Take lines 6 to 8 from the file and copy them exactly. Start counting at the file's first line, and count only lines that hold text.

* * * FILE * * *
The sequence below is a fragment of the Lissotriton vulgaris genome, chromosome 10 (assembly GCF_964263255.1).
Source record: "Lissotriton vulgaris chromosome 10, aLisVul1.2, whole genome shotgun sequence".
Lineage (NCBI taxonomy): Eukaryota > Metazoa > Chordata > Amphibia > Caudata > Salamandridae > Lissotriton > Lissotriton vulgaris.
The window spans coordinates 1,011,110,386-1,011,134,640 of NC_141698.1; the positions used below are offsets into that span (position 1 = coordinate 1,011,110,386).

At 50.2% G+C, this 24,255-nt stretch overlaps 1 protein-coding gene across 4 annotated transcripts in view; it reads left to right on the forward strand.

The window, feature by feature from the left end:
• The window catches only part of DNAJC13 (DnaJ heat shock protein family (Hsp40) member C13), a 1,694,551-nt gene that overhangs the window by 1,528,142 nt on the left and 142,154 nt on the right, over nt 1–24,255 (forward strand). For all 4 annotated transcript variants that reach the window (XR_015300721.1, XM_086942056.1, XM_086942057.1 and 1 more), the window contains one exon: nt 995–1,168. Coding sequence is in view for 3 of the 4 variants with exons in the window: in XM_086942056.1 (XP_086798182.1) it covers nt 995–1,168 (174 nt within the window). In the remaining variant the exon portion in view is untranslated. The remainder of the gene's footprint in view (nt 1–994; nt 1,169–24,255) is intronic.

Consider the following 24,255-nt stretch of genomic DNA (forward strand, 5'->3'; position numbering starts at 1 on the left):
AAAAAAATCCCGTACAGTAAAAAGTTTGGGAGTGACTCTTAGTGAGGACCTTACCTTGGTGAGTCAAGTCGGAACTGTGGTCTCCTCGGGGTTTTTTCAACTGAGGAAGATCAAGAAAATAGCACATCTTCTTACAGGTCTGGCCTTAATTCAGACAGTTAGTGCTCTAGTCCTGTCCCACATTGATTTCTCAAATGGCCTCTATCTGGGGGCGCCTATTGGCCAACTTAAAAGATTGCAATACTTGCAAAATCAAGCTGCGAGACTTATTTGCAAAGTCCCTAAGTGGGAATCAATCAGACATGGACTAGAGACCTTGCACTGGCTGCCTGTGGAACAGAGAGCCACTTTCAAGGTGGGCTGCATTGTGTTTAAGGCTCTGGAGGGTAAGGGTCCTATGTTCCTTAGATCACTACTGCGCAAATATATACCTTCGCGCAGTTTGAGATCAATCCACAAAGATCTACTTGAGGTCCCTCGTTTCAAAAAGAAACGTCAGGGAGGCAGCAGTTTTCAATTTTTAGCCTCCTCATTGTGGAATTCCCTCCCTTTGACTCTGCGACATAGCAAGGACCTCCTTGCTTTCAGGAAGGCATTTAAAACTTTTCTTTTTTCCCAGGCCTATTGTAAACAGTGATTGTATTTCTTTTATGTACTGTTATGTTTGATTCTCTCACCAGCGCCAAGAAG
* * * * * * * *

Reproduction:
The window, feature by feature from the left end:
• The window catches only part of DNAJC13 (DnaJ heat shock protein family (Hsp40) member C13), a 1,694,551-nt gene that overhangs the window by 1,528,142 nt on the left and 142,154 nt on the right, over nt 1–24,255 (forward strand). For all 4 annotated transcript variants that reach the window (XR_015300721.1, XM_086942056.1, XM_086942057.1 and 1 more), the window contains one exon: nt 995–1,168. Coding sequence is in view for 3 of the 4 variants with exons in the window: in XM_086942056.1 (XP_086798182.1) it covers nt 995–1,168 (174 nt within the window). In the remaining variant the exon portion in view is untranslated. The remainder of the gene's footprint in view (nt 1–994; nt 1,169–24,255) is intronic.

Consider the following 24,255-nt stretch of genomic DNA (forward strand, 5'->3'; position numbering starts at 1 on the left):